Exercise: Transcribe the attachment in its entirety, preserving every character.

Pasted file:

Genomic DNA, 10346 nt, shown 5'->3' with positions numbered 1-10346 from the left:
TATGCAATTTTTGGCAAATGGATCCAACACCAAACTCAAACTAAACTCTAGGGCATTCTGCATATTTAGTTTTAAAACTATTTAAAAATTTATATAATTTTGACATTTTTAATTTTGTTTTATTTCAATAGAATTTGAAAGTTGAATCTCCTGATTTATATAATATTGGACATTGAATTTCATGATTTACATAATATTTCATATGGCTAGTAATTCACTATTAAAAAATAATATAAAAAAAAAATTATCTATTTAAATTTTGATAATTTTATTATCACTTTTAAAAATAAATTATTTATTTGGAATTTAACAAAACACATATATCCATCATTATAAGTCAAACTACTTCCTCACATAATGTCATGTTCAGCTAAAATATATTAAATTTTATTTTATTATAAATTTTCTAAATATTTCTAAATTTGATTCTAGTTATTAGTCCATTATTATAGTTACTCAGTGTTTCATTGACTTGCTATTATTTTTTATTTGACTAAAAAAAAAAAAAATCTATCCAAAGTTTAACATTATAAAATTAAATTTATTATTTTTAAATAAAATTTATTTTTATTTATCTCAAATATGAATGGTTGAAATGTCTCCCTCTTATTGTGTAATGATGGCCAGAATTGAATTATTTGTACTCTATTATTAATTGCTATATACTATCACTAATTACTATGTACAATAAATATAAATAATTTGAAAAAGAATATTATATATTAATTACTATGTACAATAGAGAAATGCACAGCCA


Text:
Genomic DNA, 10346 nt, shown 5'->3' with positions numbered 1-10346 from the left:
TATGCAATTTTTGGCAAATGGATCCAACACCAAACTCAAACTAAACTCTAGGGCATTCTGCATATTTAGTTTTAAAACTATTTAAAAATTTATATAATTTTGACATTTTTAATTTTGTTTTATTTCAATAGAATTTGAAAGTTGAATCTCCTGATTTATATAATATTGGACATTGAATTTCATGATTTACATAATATTTCATATGGCTAGTAATTCACTATTAAAAAATAATATAAAAAAAAAATTATCTATTTAAATTTTGATAATTTTATTATCACTTTTAAAAATAAATTATTTATTTGGAATTTAACAAAACACATATATCCATCATTATAAGTCAAACTACTTCCTCACATAATGTCATGTTCAGCTAAAATATATTAAATTTTATTTTATTATAAATTTTCTAAATATTTCTAAATTTGATTCTAGTTATTAGTCCATTATTATAGTTACTCAGTGTTTCATTGACTTGCTATTATTTTTTATTTGACTAAAAAAAAAAAAAATCTATCCAAAGTTTAACATTATAAAATTAAATTTATTATTTTTAAATAAAATTTATTTTTATTTATCTCAAATATGAATGGTTGAAATGTCTCCCTCTTATTGTGTAATGATGGCCAGAATTGAATTATTTGTACTCTATTATTAATTGCTATATACTATCACTAATTACTATGTACAATAAATATAAATAATTTGAAAAAGAATATTATATATTAATTACTATGTACAATAGAGAAATGCACAGCCA